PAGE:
A Sacred Space to Lift the Spirit

Places / November 9, 2010

With his Tampa Covenant Church, South Florida architect Alberto Alfonso has created a transcendent, living organism that earnestly seeks to raise the spirits of its members. 

“They walk in and give it meaning themselves,” the recipient of the AIA Florida Award of Design Excellence said.  “I tried to do something simple and create a sacred space that elevates us and lifts us up.”

The project is a combination of new construction and renovation, with a 25,000 sq. ft. building for sanctuary, offices and classrooms for a congregation of 450.  The architect also renovated two existing single level buildings, and reassigned parking, lighting and landscaping.  

Alberto reached back to the 14th-century Cathedral of Orvieto in Umbria for the church’s inspiration, though he eschewed its alternating travertine and basalt exterior in favor of a bright, white eggshell plaster.  “I had to be reductive in nature,” he said.  “I wanted to create a space that was a timeless piece of architecture, by stripping it down to its essence.”

Still, he retained one of a church’s age-old means of communicating with both congregation and community.  Tampa Covenant features a bell tower — with a real bell, and rope.  “I attend church there,” he said.  “They all wait in line at the end of the service, and each one gets to ring the bell.”

Inside, metaphors abound.  The entry is a celebration where something special occurs as church members cross the threshold into the sanctuary, which serves as a triune to the Old Testament, New Testament and Holy Spirit.  A reflective carbon steel candle box features seven compartments, one each for the six days of creation and the seventh of rest.  Light baffles softly penetrate a solid frame behind the pastor in his pulpit, evoking a Rothko painting.  Fourteen chandeliers above represent biblical Stations of the Cross.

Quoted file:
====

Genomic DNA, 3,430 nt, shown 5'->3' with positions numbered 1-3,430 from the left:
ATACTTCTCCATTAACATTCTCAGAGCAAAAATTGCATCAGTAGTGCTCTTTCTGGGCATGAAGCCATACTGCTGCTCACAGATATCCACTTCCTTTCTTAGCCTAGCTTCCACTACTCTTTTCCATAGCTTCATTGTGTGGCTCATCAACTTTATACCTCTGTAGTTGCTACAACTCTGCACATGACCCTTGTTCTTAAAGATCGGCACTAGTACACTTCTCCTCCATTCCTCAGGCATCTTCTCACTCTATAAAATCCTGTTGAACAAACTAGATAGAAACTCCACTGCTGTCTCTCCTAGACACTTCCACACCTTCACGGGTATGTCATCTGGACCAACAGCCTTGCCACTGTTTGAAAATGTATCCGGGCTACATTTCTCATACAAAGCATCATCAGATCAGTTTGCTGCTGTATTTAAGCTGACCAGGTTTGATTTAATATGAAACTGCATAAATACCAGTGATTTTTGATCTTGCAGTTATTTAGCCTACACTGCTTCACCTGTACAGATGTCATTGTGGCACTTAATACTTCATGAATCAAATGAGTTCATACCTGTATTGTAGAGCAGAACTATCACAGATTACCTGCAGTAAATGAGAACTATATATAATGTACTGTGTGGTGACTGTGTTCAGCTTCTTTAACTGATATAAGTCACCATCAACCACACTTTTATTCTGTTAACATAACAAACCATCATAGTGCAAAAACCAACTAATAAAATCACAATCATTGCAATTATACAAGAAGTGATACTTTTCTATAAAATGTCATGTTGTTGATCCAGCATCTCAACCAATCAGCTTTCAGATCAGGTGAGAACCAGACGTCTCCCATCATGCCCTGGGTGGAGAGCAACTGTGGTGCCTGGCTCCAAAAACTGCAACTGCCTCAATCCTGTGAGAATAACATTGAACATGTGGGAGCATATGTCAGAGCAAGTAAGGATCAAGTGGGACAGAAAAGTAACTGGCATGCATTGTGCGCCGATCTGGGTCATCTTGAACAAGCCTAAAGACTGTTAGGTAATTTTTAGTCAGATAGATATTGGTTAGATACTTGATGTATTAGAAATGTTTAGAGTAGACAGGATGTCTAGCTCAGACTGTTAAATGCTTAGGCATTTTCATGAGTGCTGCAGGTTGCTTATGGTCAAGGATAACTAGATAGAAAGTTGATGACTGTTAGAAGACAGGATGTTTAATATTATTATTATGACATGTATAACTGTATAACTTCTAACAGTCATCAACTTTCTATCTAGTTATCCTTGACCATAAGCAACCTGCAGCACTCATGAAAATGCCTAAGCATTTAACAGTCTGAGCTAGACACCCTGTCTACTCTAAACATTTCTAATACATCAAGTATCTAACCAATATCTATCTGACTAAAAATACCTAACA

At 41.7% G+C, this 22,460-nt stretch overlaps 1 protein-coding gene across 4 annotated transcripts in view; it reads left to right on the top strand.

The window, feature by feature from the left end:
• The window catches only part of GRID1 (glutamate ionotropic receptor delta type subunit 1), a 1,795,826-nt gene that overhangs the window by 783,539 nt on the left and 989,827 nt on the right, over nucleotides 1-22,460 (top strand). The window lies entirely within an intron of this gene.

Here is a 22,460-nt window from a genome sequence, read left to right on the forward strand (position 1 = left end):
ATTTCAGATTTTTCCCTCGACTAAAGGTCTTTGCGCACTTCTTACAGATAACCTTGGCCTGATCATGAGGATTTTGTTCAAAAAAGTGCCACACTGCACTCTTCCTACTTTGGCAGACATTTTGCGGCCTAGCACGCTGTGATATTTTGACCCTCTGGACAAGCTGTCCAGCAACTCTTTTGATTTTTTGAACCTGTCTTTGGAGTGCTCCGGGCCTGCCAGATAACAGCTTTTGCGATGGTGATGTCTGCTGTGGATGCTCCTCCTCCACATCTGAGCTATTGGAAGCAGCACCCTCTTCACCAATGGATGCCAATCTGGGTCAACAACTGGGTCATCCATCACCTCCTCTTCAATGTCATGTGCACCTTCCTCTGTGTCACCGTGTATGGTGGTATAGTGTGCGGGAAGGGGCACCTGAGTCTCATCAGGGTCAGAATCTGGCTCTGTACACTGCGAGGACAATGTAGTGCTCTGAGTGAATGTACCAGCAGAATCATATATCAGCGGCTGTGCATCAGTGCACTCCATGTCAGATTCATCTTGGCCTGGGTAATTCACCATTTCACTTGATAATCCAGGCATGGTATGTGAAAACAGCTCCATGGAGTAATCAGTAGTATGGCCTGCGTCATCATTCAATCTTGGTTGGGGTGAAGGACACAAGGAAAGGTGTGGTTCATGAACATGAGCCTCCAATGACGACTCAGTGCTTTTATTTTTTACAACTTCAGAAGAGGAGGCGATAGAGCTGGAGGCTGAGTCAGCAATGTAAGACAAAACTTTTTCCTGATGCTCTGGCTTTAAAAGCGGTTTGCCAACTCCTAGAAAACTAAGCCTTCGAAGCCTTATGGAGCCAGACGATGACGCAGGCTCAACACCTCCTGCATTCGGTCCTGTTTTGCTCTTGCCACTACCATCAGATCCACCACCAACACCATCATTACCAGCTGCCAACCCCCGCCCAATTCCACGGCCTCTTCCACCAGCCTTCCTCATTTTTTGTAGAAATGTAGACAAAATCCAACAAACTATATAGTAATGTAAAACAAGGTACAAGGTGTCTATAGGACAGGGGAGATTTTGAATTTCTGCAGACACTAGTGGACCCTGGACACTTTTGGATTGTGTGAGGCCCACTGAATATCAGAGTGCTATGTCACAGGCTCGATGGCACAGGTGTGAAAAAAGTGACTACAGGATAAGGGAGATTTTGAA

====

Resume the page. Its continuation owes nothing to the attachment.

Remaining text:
His use of the golden section, or divine proportion, is evident with the careful positioning of elements — chapel, walls, cross, and “red scoop” – that harmonize with an ever-widening spiral design.   

The result is a hushed reverence that falls over the congregation.  “People go in and they speak softly,” Alberto said.  “Then they come out, and wonder why they’re still talking so quietly.”

For more on Alberto Alfonso, go to www.alfonsoarchitects.com

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Michael Welton

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on November 9, 2010

Great project! Congratulations to the Architects and for the article that allows to delve into the realization’s philosophy.

Margherita (Italy)

on November 9, 2010

Great article on a wonderful design!

on November 10, 2010

Hard to say what the connection between the Cathedral in Orvieto and the Tampa Covenant Church might be. I’ll have to work on that. Perhaps that the precise busyness of the one and the impeccable simplicity of the other inspire in us the same awed silence mentioned by Alberto Alfonso. So small and yet so great. Nothing about this church seems accidental. Nothing seems merely the whim of the architect. I find the various parts of this remarkable church troubling. I find them, like the immanence of God in the world, just beyond my grasp.

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